After Schindler's List screened in US cinemas for one week in December, Spielberg's epic Holocaust drama will return to Germany on January 27 to coincide with International Holocaust Remembrance Day.
A quarter of a century after it premiered across the world, Schindler's List is once again being released in theaters worldwide in a newly restored 4K Ultra HD version. This includes in Poland, the country where the film was set and shot, and where the German-Nazi Auschwitz concentration camp was liberated 74 years ago.
'The extent of the Holocaust must not be forgotten'
"It is difficult to believe that it's been 25 years since Schindler's List first arrived in theaters," said Steven Spielberg regarding the film's re-release. "The true stories of the magnitude and tragedy of the Holocaust are ones that must never be forgotten, and the film's lessons about the critical importance of countering hatred continue to reverberate today. I am honored that audiences will be able to experience the journey once again on the big screen."
Spielberg was 46 years old when he released his 1993 masterpiece that went on to win countless accolades, including best film and best director Oscars.
At the time, Spielberg was better known for blockbuster films such as Jaws, Indiana Jones and E.T. that made him one of the most successful filmmakers in Hollywood. But while he had created enduring icons of American pop culture, an epic period drama like Schindler's List came out of blue — despite the director's Jewish heritage.
While Spielberg came from a Jewish family that lost many relatives in Nazi concentration camps in Poland and the Ukraine, few believed that this chronicler of murderous sharks and sympathetic aliens could create a serious examination of the Holocaust on celluloid.
But Spielberg proved them wrong.
A novel adaptation
Schindler's List tells the true story of German entrepreneur Oskar Schindler (1908-1974), who came from Sudetenland, now part of the Czech Republic, and who saved the lives of more than 1,100 Jews during World War II.
The film was based on the bestselling 1982 novel Schindler's Ark, by Australian writer Thomas Keneally, that describes events in Poland when it was occupied by the Nazis shortly after the outbreak of World War II.
Schindler was a moderately successful businessman who arrived in Krakow, Poland and soon built an enamel and ammunition factory that began to grow rapidly. He had many Jewish and Polish forced laborers working for him.
Played by Liam Neeson in the film, Schindler is a member of the Nazi party and enjoys the wealth and status it affords him. But the Germans' brutal treatment of the Jews begins to trouble him. He soon decides to rescue as many of his Jewish workers as possible (with the help of his fictional accountant Itzhak Stern, played in the film by Ben Kingsley), and must deceive SS officer Amon Göth (played by Ralph Fiennes), who is commander of the Płaszów Forced Labor Camp.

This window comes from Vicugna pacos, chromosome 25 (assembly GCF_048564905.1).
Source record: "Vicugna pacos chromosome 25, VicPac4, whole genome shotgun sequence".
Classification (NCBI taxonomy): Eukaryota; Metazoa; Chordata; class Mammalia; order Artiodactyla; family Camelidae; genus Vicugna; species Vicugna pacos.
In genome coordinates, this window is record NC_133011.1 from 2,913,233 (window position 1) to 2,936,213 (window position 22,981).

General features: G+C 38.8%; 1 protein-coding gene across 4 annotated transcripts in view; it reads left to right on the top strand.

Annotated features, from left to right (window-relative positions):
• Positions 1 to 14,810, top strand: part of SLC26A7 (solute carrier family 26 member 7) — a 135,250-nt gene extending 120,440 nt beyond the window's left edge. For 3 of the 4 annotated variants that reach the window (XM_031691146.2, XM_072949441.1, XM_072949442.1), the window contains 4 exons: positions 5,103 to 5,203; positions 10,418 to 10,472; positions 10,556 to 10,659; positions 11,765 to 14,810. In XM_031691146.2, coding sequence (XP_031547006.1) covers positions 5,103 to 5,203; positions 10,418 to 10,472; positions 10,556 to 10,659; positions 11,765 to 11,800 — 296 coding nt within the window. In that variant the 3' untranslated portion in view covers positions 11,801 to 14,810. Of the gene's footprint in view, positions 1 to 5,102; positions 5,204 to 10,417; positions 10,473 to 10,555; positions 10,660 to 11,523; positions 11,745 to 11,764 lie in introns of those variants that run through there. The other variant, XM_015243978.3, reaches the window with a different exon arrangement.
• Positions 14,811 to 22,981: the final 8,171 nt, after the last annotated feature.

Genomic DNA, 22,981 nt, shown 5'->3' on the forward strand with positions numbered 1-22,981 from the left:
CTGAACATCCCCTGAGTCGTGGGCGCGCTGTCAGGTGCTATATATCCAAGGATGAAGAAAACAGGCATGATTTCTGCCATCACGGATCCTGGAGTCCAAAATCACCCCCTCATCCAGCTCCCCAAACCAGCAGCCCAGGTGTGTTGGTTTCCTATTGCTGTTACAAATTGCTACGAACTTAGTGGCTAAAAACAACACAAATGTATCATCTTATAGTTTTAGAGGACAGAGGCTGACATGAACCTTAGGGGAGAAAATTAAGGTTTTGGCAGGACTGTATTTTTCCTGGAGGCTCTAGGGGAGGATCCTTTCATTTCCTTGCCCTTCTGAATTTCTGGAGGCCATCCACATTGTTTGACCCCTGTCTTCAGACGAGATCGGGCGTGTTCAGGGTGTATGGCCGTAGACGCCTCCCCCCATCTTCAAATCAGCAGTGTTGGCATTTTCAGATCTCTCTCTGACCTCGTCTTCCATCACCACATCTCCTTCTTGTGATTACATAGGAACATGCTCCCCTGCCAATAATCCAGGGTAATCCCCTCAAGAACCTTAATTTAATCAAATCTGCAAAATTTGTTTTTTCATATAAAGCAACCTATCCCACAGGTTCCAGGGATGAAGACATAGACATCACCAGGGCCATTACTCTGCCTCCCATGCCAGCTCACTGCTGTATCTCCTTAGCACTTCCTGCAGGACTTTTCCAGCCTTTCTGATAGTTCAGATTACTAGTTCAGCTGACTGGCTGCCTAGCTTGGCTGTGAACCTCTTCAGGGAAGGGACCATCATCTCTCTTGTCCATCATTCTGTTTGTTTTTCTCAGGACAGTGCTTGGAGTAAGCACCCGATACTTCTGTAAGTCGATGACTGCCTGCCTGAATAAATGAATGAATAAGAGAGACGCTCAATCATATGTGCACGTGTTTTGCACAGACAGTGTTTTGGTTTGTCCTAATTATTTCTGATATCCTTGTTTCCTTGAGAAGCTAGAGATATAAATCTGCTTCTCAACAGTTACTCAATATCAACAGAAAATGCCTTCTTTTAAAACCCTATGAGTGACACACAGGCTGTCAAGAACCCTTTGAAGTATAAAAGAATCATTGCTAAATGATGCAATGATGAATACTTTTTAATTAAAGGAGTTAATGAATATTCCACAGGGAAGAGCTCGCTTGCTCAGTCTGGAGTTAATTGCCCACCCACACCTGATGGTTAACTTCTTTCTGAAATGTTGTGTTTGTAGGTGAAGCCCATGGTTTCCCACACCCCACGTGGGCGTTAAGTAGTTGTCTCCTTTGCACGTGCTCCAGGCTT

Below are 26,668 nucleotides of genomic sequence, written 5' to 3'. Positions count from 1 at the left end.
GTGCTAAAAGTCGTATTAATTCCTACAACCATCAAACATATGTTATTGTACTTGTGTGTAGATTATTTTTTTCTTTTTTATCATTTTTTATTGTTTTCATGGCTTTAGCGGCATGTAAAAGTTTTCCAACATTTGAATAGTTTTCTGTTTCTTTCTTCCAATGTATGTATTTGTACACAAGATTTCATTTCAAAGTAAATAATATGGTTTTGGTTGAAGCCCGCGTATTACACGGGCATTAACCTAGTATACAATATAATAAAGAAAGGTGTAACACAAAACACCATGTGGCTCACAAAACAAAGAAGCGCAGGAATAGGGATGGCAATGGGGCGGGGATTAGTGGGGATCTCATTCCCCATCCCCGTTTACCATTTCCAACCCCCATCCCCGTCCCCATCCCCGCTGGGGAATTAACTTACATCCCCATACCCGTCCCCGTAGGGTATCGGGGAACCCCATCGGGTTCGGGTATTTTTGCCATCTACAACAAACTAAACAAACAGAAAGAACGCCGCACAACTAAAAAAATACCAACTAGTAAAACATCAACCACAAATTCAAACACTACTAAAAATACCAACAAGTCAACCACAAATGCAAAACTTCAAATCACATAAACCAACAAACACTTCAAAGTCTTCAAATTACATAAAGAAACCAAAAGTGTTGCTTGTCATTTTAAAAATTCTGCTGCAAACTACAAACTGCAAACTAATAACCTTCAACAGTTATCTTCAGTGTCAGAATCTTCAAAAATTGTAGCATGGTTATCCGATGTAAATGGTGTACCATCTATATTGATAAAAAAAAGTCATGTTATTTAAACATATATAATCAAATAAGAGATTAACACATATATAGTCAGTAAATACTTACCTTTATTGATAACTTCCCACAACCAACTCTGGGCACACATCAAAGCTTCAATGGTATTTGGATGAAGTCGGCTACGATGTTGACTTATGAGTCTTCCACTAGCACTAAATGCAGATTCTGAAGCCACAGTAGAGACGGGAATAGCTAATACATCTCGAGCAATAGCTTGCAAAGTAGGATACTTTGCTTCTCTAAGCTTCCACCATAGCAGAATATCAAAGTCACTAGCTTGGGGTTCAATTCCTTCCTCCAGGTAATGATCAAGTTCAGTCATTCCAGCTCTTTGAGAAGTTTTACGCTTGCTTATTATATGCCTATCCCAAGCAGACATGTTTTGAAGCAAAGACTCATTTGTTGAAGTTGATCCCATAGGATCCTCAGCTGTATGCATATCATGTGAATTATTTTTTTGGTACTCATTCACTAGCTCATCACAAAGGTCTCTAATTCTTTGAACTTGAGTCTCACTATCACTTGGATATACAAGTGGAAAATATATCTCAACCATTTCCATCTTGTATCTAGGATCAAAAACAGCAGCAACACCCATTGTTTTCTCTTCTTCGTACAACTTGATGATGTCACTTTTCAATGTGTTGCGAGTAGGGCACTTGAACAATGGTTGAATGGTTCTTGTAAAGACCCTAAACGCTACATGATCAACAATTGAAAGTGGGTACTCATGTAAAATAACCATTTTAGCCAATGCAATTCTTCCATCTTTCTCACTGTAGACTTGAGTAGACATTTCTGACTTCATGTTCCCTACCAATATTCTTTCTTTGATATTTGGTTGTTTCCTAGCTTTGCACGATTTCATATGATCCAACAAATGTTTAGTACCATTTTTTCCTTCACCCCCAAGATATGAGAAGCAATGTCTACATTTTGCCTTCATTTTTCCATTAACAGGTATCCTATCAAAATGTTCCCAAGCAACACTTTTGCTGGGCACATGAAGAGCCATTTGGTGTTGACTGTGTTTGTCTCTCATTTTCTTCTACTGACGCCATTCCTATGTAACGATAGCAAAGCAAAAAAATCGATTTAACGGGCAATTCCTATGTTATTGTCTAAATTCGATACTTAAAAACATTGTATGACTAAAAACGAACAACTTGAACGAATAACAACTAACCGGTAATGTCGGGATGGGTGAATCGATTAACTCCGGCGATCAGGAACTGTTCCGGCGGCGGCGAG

Shot in many of the original locations in Poland, Spielberg's rendition of Oskar Schindler and his commitment to the Jews employs many melodramatic effects throughout its three-hour playing time.
But despite its critical success as a serious drama, many were concerned that this film about the genocide of the Jews has a relatively happy Hollywood ending.
The famed Jewish-American director Stanley Kubrick is reputed to have said of the film: "Think that was about the Holocaust? That was about success, wasn't it? The Holocaust is about six million people who get killed. Schindler's List was about six hundred people who don't."
But Spielberg's directorial skill, along with the fact that his emotive approach was pitched to a larger audience, was praised by many. One of the most prominent advocates was the Holocaust survivor Ruth Klüger, Professor Emerita of German Studies at the University of California.
"Apart from Claude Lanzmann's great documentary Shoah, this feature film by Hollywood's greatest entertainer is cinema's most impressive work on the Jewish catastrophe that I know," she said.
However Lanzmann himself was shocked by the film, which he described as a "cheesy melodrama." The Hungarian novelist, Nobel laureate and concentration camp survivor Imre Kertész also criticized Spielberg's "positive thinking" that told the story of the Holocaust from "the view of the victors."
At a time when many Americans did not understand the term "Holocaust," and even doubted whether the National Socialists had murdered the Jews at all, the success of Schindler's List raised the history of the genocide into popular consciousness.
Spielberg used proceeds from the film to build the Survivors of the Shoah Visual History Foundation, which conducted interviews with survivors worldwide and preserved them for posterity.
But as Schindler's List returns to cinemas, its legacy is still open to debate. With the film advertised as an "incredible true story," viewers and critics alike might have to reconcile the impact of Hollywood on Spielberg's most serious film drama.